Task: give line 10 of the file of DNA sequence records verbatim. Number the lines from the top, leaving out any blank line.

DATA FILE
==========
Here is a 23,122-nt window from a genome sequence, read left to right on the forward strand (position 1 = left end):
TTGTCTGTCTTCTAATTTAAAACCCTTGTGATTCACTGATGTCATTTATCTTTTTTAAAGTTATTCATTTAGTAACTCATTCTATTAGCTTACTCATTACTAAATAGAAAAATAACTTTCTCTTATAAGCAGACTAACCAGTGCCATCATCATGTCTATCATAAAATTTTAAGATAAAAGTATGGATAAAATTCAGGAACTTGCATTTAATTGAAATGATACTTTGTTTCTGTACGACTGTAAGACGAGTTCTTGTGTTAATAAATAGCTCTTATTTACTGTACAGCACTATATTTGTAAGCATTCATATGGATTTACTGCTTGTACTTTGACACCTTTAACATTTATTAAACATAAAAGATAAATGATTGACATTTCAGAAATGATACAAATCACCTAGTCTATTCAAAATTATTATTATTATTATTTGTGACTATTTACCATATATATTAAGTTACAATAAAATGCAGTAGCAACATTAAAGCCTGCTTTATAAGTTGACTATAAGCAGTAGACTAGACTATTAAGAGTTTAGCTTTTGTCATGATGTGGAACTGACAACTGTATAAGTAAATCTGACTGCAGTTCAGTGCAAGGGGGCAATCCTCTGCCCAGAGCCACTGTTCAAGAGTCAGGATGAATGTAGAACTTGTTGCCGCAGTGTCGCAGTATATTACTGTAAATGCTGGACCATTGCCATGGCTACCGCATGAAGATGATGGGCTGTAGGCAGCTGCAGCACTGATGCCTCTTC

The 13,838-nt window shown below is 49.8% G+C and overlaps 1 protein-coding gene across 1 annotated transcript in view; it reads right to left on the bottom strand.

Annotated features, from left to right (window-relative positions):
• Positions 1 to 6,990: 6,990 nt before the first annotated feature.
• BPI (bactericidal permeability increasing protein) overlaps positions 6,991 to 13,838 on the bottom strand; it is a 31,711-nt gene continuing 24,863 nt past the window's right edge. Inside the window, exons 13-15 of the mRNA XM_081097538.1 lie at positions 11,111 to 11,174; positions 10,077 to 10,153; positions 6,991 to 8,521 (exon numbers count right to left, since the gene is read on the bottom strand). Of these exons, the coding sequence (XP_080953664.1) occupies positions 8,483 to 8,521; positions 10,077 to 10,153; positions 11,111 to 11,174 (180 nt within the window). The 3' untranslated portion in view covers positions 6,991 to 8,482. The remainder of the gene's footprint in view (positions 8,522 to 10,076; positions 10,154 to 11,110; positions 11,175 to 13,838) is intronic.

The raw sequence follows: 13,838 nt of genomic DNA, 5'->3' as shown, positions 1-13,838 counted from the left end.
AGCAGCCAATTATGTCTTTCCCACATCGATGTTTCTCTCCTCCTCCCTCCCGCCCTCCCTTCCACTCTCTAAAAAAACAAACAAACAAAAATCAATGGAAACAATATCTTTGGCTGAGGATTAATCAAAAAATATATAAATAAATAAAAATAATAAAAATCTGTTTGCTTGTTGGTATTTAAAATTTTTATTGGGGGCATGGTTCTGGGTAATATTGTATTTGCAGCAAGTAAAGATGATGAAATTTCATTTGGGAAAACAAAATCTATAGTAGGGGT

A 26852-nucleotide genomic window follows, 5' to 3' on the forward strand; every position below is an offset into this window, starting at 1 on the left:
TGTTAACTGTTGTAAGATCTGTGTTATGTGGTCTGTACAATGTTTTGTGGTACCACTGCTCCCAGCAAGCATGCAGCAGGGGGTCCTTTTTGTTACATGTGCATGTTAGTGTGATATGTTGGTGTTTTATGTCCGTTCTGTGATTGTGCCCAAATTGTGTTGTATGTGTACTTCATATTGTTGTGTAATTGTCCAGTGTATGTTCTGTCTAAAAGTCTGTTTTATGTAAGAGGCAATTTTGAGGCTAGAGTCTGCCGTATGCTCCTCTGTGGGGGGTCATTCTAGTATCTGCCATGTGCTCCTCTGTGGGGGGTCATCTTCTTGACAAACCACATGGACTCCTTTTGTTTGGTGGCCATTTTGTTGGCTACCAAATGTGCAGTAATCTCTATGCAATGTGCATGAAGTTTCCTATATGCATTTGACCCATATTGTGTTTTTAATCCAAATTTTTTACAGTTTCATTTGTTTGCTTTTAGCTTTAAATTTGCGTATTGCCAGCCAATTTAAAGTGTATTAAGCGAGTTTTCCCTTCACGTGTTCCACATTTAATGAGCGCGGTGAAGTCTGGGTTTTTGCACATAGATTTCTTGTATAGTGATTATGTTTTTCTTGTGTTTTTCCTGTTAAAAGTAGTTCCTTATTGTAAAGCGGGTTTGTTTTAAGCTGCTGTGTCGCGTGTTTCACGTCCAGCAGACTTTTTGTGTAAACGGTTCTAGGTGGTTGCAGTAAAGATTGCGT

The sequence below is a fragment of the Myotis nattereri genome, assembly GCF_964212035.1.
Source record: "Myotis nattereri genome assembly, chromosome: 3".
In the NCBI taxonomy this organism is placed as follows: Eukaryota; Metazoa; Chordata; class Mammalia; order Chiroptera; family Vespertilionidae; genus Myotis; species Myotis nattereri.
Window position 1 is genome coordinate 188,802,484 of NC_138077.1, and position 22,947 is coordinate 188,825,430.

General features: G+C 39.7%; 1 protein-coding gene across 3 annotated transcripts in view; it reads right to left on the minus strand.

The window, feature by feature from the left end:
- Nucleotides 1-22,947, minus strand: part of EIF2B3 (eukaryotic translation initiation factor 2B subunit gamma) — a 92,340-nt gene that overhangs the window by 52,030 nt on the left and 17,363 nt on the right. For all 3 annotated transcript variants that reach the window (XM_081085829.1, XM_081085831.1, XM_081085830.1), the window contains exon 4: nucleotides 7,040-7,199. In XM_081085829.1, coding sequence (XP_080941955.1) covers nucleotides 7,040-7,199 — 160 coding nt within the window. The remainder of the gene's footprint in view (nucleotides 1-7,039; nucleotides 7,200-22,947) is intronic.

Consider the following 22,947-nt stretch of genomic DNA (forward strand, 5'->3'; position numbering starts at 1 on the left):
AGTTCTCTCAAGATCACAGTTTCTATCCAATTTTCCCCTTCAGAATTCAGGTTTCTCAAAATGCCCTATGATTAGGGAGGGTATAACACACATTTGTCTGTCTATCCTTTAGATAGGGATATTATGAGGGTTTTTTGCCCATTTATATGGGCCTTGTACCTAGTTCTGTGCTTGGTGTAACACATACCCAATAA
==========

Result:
TGTTAACTGTTGTAAGATCTGTGTTATGTGGTCTGTACAATGTTTTGTGGTACCACTGCTCCCAGCAAGCATGCAGCAGGGGGTCCTTTTTGTTACATGTGCATGTTAGTGTGATATGTTGGTGTTTTATGTCCGTTCTGTGATTGTGCCCAAATTGTGTTGTATGTGTACTTCATATTGTTGTGTAATTGTCCAGTGTATGTTCTGTCTAAAAGTCTGTTTTATGTAAGAGGCAATTTTGAGGCTAGAGTCTGCCGTATGCTCCTCTGTGGGGGGTCATTCTAGTATCTGCCATGTGCTCCTCTGTGGGGGGTCATCTTCTTGACAAACCACATGGACTCCTTTTGTTTGGTGGCCATTTTGTTGGCTACCAAATGTGCAGTAATCTCTATGCAATGTGCATGAAGTTTCCTATATGCATTTGACCCATATTGTGTTTTTAATCCAAATTTTTTACAGTTTCATTTGTTTGCTTTTAGCTTTAAATTTGCGTATTGCCAGCCAATTTAAAGTGTATTAAGCGAGTTTTCCCTTCACGTGTTCCACATTTAATGAGCGCGGTGAAGTCTGGGTTTTTGCACATAGATTTCTTGTATAGTGATTATGTTTTTCTTGTGTTTTTCCTGTTAAAAGTAGTTCCTTATTGTAAAGCGGGTTTGTTTTAAGCTGCTGTGTCGCGTGTTTCACGTCCAGCAGACTTTTTGTGTAAACGGTTCTAGGTGGTTGCAGTAAAGATTGCGT